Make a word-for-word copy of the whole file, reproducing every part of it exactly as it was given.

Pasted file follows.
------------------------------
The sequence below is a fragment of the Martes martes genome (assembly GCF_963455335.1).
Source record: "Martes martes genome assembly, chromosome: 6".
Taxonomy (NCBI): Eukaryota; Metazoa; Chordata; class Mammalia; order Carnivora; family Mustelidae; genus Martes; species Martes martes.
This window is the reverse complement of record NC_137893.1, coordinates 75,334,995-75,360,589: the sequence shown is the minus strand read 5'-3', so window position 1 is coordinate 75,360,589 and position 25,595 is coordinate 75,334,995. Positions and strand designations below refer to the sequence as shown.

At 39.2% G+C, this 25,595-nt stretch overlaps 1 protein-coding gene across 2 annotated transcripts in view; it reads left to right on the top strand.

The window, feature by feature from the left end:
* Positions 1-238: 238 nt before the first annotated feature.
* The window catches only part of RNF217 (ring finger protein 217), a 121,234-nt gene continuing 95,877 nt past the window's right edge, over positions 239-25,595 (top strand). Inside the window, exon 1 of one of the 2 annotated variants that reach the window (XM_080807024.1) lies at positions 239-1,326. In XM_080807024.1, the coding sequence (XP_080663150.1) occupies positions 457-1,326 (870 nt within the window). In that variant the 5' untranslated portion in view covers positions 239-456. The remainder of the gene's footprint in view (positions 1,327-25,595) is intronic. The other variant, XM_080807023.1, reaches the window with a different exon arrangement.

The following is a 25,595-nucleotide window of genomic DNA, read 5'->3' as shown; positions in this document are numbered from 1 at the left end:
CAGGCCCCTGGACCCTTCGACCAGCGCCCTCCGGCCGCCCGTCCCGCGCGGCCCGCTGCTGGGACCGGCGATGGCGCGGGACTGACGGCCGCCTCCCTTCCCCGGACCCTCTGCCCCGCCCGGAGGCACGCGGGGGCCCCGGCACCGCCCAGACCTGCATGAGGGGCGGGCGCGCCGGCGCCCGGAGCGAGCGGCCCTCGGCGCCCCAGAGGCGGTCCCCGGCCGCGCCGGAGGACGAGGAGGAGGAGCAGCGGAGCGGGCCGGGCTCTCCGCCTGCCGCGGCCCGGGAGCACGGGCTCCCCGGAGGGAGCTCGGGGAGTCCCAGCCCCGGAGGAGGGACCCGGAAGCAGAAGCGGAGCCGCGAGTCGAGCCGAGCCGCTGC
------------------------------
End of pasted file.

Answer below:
The sequence below is a fragment of the Martes martes genome (assembly GCF_963455335.1).
Source record: "Martes martes genome assembly, chromosome: 6".
Taxonomy (NCBI): Eukaryota; Metazoa; Chordata; class Mammalia; order Carnivora; family Mustelidae; genus Martes; species Martes martes.
This window is the reverse complement of record NC_137893.1, coordinates 75,334,995-75,360,589: the sequence shown is the minus strand read 5'-3', so window position 1 is coordinate 75,360,589 and position 25,595 is coordinate 75,334,995. Positions and strand designations below refer to the sequence as shown.

At 39.2% G+C, this 25,595-nt stretch overlaps 1 protein-coding gene across 2 annotated transcripts in view; it reads left to right on the top strand.

The window, feature by feature from the left end:
* Positions 1-238: 238 nt before the first annotated feature.
* The window catches only part of RNF217 (ring finger protein 217), a 121,234-nt gene continuing 95,877 nt past the window's right edge, over positions 239-25,595 (top strand). Inside the window, exon 1 of one of the 2 annotated variants that reach the window (XM_080807024.1) lies at positions 239-1,326. In XM_080807024.1, the coding sequence (XP_080663150.1) occupies positions 457-1,326 (870 nt within the window). In that variant the 5' untranslated portion in view covers positions 239-456. The remainder of the gene's footprint in view (positions 1,327-25,595) is intronic. The other variant, XM_080807023.1, reaches the window with a different exon arrangement.

The following is a 25,595-nucleotide window of genomic DNA, read 5'->3' as shown; positions in this document are numbered from 1 at the left end:
CAGGCCCCTGGACCCTTCGACCAGCGCCCTCCGGCCGCCCGTCCCGCGCGGCCCGCTGCTGGGACCGGCGATGGCGCGGGACTGACGGCCGCCTCCCTTCCCCGGACCCTCTGCCCCGCCCGGAGGCACGCGGGGGCCCCGGCACCGCCCAGACCTGCATGAGGGGCGGGCGCGCCGGCGCCCGGAGCGAGCGGCCCTCGGCGCCCCAGAGGCGGTCCCCGGCCGCGCCGGAGGACGAGGAGGAGGAGCAGCGGAGCGGGCCGGGCTCTCCGCCTGCCGCGGCCCGGGAGCACGGGCTCCCCGGAGGGAGCTCGGGGAGTCCCAGCCCCGGAGGAGGGACCCGGAAGCAGAAGCGGAGCCGCGAGTCGAGCCGAGCCGCTGC